The Academy’s announcement was met with immense backlash from Academy voters, other industry professionals and movie fans, who voiced their opinions on social media and elsewhere. Oscar-winning filmmaker Alfonso Cuarón, who has several Oscar nominations this year for “Roma,” including for Best Cinematography, tweeted this criticism of the Academy’s decision to drop the Best Cinematography prize from the Oscar telecast: “In the history of CINEMA, masterpieces have existed without sound, without color, without a story, without actors and without music. No one single film has ever existed without CINEMAtography and without editing.” Cuarón has won Oscars for producing, directing and co-editing the 2013 film “Gravity,” which also won Oscars for cinematography, sound editing, sound mixing, original score and visual effects.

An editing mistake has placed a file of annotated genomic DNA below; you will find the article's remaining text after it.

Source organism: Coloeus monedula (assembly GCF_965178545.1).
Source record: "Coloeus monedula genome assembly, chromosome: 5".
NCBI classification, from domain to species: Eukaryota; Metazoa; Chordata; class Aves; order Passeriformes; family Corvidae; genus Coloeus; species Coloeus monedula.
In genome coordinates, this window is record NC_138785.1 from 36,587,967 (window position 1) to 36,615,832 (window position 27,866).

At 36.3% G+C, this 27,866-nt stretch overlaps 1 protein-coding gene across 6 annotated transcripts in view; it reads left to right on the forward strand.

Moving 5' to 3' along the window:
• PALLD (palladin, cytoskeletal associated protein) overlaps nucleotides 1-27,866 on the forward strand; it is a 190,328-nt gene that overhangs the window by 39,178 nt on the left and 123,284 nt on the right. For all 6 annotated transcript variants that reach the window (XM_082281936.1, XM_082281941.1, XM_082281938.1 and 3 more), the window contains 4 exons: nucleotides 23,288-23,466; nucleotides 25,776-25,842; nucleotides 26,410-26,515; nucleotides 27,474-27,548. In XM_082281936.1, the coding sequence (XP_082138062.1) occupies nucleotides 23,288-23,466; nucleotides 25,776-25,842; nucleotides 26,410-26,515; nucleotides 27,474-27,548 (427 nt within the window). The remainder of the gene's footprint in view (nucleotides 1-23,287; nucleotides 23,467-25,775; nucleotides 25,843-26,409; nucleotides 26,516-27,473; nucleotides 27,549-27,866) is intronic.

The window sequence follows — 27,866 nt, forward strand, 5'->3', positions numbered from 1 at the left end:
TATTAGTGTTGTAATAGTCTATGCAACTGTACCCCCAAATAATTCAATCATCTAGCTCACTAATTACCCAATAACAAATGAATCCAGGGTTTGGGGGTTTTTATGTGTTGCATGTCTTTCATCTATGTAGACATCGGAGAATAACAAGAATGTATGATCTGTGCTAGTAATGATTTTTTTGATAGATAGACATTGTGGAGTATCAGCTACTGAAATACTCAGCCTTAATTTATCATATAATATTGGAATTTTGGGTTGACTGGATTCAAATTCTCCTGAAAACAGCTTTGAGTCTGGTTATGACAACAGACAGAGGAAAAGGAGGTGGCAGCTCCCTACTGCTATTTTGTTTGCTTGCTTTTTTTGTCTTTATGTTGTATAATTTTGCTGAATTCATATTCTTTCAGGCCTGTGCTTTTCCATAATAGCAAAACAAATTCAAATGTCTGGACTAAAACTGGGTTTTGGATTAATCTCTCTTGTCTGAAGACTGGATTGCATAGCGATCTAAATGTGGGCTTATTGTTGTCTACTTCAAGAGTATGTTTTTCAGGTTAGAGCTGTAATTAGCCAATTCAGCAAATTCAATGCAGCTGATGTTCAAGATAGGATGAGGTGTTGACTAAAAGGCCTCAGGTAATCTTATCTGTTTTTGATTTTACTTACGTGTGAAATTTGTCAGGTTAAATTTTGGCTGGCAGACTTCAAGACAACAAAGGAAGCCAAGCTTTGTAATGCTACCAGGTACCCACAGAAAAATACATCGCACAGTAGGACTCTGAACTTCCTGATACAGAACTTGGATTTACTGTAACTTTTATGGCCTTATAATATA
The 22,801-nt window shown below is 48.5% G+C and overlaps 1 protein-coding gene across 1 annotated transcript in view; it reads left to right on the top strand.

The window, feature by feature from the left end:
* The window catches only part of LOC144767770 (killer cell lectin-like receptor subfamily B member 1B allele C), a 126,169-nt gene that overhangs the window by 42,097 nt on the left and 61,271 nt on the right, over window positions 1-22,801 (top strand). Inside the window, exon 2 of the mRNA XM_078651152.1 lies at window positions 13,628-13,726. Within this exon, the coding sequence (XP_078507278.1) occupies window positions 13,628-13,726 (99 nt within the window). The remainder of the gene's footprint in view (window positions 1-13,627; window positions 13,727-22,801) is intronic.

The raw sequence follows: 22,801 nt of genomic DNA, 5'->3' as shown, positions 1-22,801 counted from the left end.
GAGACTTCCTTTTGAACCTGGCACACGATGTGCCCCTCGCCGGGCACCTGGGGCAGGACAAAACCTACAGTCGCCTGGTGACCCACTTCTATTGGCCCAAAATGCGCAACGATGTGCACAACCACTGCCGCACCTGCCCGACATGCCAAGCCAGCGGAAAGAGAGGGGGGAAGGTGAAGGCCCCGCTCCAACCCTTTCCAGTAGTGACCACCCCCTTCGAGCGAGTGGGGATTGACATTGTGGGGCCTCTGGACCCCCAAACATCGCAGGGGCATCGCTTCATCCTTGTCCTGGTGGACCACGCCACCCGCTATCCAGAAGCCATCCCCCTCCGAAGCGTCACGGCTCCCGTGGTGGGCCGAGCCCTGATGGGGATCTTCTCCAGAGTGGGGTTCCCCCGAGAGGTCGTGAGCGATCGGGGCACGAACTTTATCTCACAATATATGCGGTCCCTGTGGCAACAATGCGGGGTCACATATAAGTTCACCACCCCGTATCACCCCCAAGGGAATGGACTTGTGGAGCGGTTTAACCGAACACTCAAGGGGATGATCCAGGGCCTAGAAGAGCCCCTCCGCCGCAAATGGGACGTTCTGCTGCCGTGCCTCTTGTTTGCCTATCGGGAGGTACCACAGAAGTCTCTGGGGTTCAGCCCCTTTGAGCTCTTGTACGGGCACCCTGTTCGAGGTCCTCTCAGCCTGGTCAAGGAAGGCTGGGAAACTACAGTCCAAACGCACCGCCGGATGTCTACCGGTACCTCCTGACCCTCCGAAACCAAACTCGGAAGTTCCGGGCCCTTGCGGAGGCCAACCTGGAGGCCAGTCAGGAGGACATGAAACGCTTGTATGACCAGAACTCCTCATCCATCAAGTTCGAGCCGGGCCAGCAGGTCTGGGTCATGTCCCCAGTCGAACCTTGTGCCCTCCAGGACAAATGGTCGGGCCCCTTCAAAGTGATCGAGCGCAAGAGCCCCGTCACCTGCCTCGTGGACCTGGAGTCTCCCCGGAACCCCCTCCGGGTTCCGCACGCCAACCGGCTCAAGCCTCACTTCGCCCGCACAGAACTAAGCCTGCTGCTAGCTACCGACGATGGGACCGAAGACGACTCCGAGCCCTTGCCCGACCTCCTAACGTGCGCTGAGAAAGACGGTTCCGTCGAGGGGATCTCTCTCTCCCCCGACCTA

Cuarón is the writer, director, editor and cinematographer of “Roma,” as well as one of the film’s producers. He has already won several prizes as the director, cinematographer and producer of “Roma,” a Spanish-language movie filmed in black and white. “Roma” is tied with “The Favourite” for the most Oscar nominations (10) this year. Oscar nominations for “The Favourite” include those for cinematography and film editing.